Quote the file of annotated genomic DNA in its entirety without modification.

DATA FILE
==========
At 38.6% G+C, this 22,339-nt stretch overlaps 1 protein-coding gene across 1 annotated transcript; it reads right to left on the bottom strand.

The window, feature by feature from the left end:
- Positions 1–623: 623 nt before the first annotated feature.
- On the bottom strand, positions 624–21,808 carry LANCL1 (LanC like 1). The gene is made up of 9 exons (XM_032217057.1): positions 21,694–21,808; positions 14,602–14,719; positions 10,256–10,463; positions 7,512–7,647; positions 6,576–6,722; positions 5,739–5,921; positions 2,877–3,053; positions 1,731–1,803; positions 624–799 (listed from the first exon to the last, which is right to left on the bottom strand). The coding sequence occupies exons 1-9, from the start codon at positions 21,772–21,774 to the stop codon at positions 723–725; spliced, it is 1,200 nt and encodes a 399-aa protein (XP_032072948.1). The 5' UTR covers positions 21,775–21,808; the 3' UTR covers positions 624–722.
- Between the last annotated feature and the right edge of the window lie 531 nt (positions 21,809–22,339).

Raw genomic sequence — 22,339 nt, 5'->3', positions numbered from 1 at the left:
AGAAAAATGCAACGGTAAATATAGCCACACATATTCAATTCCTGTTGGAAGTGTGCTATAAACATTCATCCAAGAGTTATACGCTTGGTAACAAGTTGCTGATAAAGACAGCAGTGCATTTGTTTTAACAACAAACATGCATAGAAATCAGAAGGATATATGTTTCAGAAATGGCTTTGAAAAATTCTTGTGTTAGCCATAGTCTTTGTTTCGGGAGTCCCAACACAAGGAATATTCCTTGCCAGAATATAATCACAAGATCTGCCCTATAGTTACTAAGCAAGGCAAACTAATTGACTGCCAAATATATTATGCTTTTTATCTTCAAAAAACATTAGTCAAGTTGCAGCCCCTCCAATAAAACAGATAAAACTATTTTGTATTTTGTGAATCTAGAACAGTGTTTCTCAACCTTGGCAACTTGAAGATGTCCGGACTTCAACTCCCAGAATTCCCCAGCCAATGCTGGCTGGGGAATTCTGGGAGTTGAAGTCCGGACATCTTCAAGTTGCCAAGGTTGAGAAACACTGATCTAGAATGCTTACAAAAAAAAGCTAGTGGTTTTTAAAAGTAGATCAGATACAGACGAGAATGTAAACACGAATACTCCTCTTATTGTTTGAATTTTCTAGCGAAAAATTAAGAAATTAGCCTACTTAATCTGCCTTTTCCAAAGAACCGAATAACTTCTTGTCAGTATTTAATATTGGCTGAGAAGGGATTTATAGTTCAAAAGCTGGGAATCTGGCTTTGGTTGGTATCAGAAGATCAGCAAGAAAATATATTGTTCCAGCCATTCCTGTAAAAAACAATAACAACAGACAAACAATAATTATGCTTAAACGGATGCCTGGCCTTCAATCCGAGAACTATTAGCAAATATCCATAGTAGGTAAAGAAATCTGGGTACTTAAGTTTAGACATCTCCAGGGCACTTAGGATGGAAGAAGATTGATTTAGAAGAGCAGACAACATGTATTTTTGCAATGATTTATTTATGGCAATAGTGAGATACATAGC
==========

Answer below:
At 38.6% G+C, this 22,339-nt stretch overlaps 1 protein-coding gene across 1 annotated transcript; it reads right to left on the bottom strand.

The window, feature by feature from the left end:
- Positions 1–623: 623 nt before the first annotated feature.
- On the bottom strand, positions 624–21,808 carry LANCL1 (LanC like 1). The gene is made up of 9 exons (XM_032217057.1): positions 21,694–21,808; positions 14,602–14,719; positions 10,256–10,463; positions 7,512–7,647; positions 6,576–6,722; positions 5,739–5,921; positions 2,877–3,053; positions 1,731–1,803; positions 624–799 (listed from the first exon to the last, which is right to left on the bottom strand). The coding sequence occupies exons 1-9, from the start codon at positions 21,772–21,774 to the stop codon at positions 723–725; spliced, it is 1,200 nt and encodes a 399-aa protein (XP_032072948.1). The 5' UTR covers positions 21,775–21,808; the 3' UTR covers positions 624–722.
- Between the last annotated feature and the right edge of the window lie 531 nt (positions 21,809–22,339).

Raw genomic sequence — 22,339 nt, 5'->3', positions numbered from 1 at the left:
AGAAAAATGCAACGGTAAATATAGCCACACATATTCAATTCCTGTTGGAAGTGTGCTATAAACATTCATCCAAGAGTTATACGCTTGGTAACAAGTTGCTGATAAAGACAGCAGTGCATTTGTTTTAACAACAAACATGCATAGAAATCAGAAGGATATATGTTTCAGAAATGGCTTTGAAAAATTCTTGTGTTAGCCATAGTCTTTGTTTCGGGAGTCCCAACACAAGGAATATTCCTTGCCAGAATATAATCACAAGATCTGCCCTATAGTTACTAAGCAAGGCAAACTAATTGACTGCCAAATATATTATGCTTTTTATCTTCAAAAAACATTAGTCAAGTTGCAGCCCCTCCAATAAAACAGATAAAACTATTTTGTATTTTGTGAATCTAGAACAGTGTTTCTCAACCTTGGCAACTTGAAGATGTCCGGACTTCAACTCCCAGAATTCCCCAGCCAATGCTGGCTGGGGAATTCTGGGAGTTGAAGTCCGGACATCTTCAAGTTGCCAAGGTTGAGAAACACTGATCTAGAATGCTTACAAAAAAAAGCTAGTGGTTTTTAAAAGTAGATCAGATACAGACGAGAATGTAAACACGAATACTCCTCTTATTGTTTGAATTTTCTAGCGAAAAATTAAGAAATTAGCCTACTTAATCTGCCTTTTCCAAAGAACCGAATAACTTCTTGTCAGTATTTAATATTGGCTGAGAAGGGATTTATAGTTCAAAAGCTGGGAATCTGGCTTTGGTTGGTATCAGAAGATCAGCAAGAAAATATATTGTTCCAGCCATTCCTGTAAAAAACAATAACAACAGACAAACAATAATTATGCTTAAACGGATGCCTGGCCTTCAATCCGAGAACTATTAGCAAATATCCATAGTAGGTAAAGAAATCTGGGTACTTAAGTTTAGACATCTCCAGGGCACTTAGGATGGAAGAAGATTGATTTAGAAGAGCAGACAACATGTATTTTTGCAATGATTTATTTATGGCAATAGTGAGATACATAGC